US spying? PH: Envoys should follow law

Paterno R. Esmaquel II
The Philippines upholds the law amid a report that the United States uses its embassy in Manila as a 'listening post'

SPY POST? A map leaked by fugitive intelligence officer Edward Snowden shows the US Embassy in Manila as one of 90 'listening posts' used to monitor communications in the region. In this photo, commuters pass in front of the highly-secured US embassy in Manila on July 6, 2013. File photo by AFP/Jay Directo

MANILA, Philippines – The Philippines on Thursday, October 31, said embassies should follow the law in the face of a top-secret map that showed Manila as one of the United States’ “listening posts” for espionage in Asia.

“Functions of embassies are always governed by treaty obligations, especially by the Vienna Convention on Diplomatic Relations,” Department of Foreign Affairs (DFA) spokesman Raul Hernandez said in a text message.

“We expect countries to be guided by the principles in this Convention and to respect the laws and procedures of the host country,” he added.

Hernandez did not directly accuse the US of espionage, and did not elaborate.

Leaked by fugitive intelligence analyst Edward Snowden, the map listed Manila as one of 90 surveillance facilities at embassies and consulates around the world. (READ: Manila a US ‘listening post’ – report.)

The German news magazine Der Spiegel reported this on Tuesday, October 29. It said Washington uses the facilities to monitor communication networks and phone calls.

‘Free communication,’ but…

If the report is true, Article 27 of the Vienna Convention on Diplomatic Relations will likely apply.

Signed in April 1961, the convention says a receiving state “shall permit and protect free communication on the part of the mission for all official purposes.”

A diplomatic mission may “employ all appropriate means, including diplomatic couriers and messages in code and cipher.”

There’s a catch, however.

The convention states that a mission “may install and use a wireless transmitter only with the consent of the receiving State.”

Explaining the convention, international law professor Eileen Denza said the use of wireless transmitters was “probably the most controversial issue” at the Vienna Conference.

“Other States expressed concern that these transmitters might be used for broadcasting local propaganda, and that because they were situated in inviolable premises beyond the control of the receiving State they might lead to breaches of the International Telecommunication Convention,” Denza wrote in a 2009 paper published on the United Nations website.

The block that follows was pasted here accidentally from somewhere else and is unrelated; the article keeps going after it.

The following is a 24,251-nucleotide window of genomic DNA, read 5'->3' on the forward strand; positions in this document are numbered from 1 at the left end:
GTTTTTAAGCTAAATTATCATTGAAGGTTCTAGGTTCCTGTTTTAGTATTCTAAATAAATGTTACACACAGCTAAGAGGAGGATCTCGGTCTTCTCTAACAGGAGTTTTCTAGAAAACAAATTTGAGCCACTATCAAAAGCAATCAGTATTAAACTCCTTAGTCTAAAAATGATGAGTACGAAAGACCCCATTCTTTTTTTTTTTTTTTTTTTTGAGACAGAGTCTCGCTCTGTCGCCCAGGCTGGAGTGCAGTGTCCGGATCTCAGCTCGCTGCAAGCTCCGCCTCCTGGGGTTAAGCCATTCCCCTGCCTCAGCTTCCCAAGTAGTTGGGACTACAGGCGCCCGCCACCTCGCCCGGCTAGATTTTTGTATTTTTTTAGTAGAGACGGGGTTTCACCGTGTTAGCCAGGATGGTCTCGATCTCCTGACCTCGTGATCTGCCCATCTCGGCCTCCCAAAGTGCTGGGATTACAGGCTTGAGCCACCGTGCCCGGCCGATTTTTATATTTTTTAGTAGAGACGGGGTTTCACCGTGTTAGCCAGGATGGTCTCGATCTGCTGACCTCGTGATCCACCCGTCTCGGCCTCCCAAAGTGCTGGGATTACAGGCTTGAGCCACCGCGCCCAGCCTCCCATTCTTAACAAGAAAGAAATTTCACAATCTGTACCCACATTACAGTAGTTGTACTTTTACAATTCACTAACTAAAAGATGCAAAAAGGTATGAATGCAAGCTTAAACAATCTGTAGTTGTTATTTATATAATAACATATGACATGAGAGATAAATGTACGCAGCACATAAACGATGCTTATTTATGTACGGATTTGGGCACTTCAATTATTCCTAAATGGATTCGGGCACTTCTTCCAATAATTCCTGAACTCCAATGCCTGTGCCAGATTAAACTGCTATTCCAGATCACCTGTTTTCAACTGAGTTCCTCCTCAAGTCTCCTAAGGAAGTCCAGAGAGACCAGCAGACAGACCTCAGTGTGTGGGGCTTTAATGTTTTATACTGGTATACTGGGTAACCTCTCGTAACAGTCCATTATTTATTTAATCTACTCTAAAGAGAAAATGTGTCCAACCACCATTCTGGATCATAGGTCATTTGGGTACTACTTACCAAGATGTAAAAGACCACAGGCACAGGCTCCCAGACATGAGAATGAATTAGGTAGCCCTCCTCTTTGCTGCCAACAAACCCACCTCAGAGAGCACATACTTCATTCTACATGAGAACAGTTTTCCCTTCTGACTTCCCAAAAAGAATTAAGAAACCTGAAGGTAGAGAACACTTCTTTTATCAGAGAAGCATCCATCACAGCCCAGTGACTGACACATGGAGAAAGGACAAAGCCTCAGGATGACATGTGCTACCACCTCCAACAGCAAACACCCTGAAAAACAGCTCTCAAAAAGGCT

Francis Vallat, the United Kingdom’s delegate to the Vienna Conference, stated the problem more directly.

Vallat noted fear “that radio transmission might take place in secret, leaving the receiving State with no reasonable means of dealing with any abuse or interference.”

Wiretapping banned

In the Philippines, Republic Act No. 4200 or the Anti-Wiretapping Act prohibits an offense related to espionage – wiretapping.

Signed in June 1965, the Anti-Wiretapping Act makes it “unlawful for any person, not being authorized by all the parties to any private communication or spoken word, to tap any wire or cable, or by using any other device or arrangement, to secretly overhear, intercept, or record such communication or spoken word by using a device commonly known as a dictaphone or dictagraph or dectaphone or walkie-talkie or tape recorder, or however otherwise described.”

The law adds: “It shall also be unlawful for any person, be he a participant or not in the act or acts penalized in the next preceding sentence, to knowingly possess any tape record, wire record, disc record, or any other such record, or copies thereof, of any communication or spoken word secured either before or after the effective date of this Act in the manner prohibited by this law; or to replay the same for any other person or persons; or to communicate the contents thereof, either verbally or in writing, or to furnish transcriptions thereof, whether complete or partial, to any other person.”

While the Philippines has spared the US from wiretapping accusations, at least one Asian country “strongly” protested the issue on US “listening posts.”

“Indonesia cannot accept and protests strongly over the report about wiretapping facilities at the US embassy in Jakarta,” Indonesian Foreign Minister Marty Natalegawa said in a statement.

“If confirmed, such action is not only a breach of security, but also a serious breach of diplomatic norms and ethics and certainly not in the spirit of friendly relations between nations.”

Natalegawa said the issue had been raised with the US charge d’affaires in Jakarta.

There was no immediate comment, however, from the US embassy in Jakarta.

The anger in Asia will heap further pressure on the US as it seeks to placate European nations over the spying claims. (READ: US spy chief defends spying on foreign leaders.) – with reports from Agence France-Presse/

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Paterno R. Esmaquel II

Paterno R. Esmaquel II, news editor of Rappler, specializes in covering religion and foreign affairs. He finished MA Journalism in Ateneo and MSc Asian Studies (Religions in Plural Societies) at RSIS, Singapore. For story ideas or feedback, email